Look for stoneground cornmeal for the best flavor, it does make a difference. Most supermarket cornmeal is ground with steel rollers and more of the hull of the corn is lost in the process. Stoneground is exactly what it sounds like, meal that is ground between two stones, and more of the whole corn is retained. You will find fine, medium, and coarse, and I like the medium the best, a good balance of texture. If I’m lucky, I find the local meal produced by the Nitty Gritty Grain Company in northern Vermont. It is naturally sweet, so I do not have to use much sweetener, just two tablespoons of maple syrup.
Cornbread is always best the day it is made, but this one is nice and moist so it is great the next morning for breakfast as well!
Yankee Skillet Cornbread
- 1 stick butter, browned, plus 1 tbsp.
- 1 ¼ cups stone ground cornmeal, local if possible
- 1 ¼ cups unbleached all-purpose flour
- 1 tbsp. baking powder
- ½ tsp. baking soda
- 1 tsp. salt
- 2 tbsp. maple syrup or native honey
- 2 cups buttermilk
- 3 large eggs, beaten
- 1 poblano pepper, minced
- 1 mini sweet red pepper, minced
- ½ cup corn kernels
- 2 scallions, whites and greens
- 1 cup grated Cheddar cheese to top
Preheat your oven to 425 degrees and place your cast-iron frying pan on the middle rack to heat up.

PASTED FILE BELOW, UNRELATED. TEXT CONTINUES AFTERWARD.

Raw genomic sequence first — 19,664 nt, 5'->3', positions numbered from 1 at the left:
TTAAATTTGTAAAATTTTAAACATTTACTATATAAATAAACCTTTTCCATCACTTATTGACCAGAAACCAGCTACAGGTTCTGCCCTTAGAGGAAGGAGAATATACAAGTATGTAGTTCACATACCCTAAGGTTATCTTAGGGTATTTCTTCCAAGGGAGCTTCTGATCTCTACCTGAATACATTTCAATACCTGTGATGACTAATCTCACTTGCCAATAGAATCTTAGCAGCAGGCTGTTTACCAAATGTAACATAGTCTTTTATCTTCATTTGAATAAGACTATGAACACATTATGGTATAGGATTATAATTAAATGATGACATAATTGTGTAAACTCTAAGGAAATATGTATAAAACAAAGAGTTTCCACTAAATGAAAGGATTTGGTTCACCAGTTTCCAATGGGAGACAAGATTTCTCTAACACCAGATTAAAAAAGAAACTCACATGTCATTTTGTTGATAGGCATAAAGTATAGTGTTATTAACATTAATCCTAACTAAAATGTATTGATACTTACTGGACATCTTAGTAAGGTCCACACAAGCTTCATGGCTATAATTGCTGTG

Place the stick of butter in a stainless-steel sauté pan over medium heat and gently swirl until the butter begins to brown. The butter will foam, and will start to smell nutty. Immediately put in a bowl to cool to room temperature.
In the same pan, add a teaspoon of olive oil and the peppers. Sauté for a minute or so, just until starting to soften.
In a large bowl, combine cornmeal, flour, baking powder, soda, and salt. Mix well.
To the cooled butter, add the maple syrup, buttermilk, and eggs. Combine and gently mix into the cornmeal mixture along with the peppers, corn, and scallions.
Remove the frying pan from the oven and add a tablespoon of olive oil along with the last tablespoon of butter, brushing it around and up the sides.
Immediately add the batter and place back in the oven. It will instantly start to sizzle and set on the edges!
Bake for 15 minutes and sprinkle the top evenly with the cheese. Return to the oven and continue to bake for another 10 to15 minutes, or until the bread is set and the top nicely browned, but don’t overcook, the most common reason for a dry cornbread!
Let cool a few minutes before slicing!
Non-dairy: You can also make this non-dairy by substituting unsweetened soy milk soured with 2 tbsp. white vinegar, and using shredded vegan cheese or omitting it altogether.
One of my mothers many cornbread recipes:
Sylvia’s Corn Bread
- 3/4 cup flour
- 1 1/3 cup stone ground cornmeal
- 1 tbsp double-acting baking powder
- 2 tablespoons sugar
- 1 egg
- ¼ cup melted butter
- ¼ cup bacon fat
- 1 cup milk
Heat iron frying pan or cornbread pan in 425 degree oven.
Combine flour, cornmeal, and baking powder. In a separate bowl, combine the remaining ingredients and whisk well. Add to the cornmeal mixture just until combined.
Remove pan from oven and brush with bacon grease. Return to oven and cook for about 20 to 25 minutes, or until golden brown and firm to the touch. Do not let it overcook or it will be dry.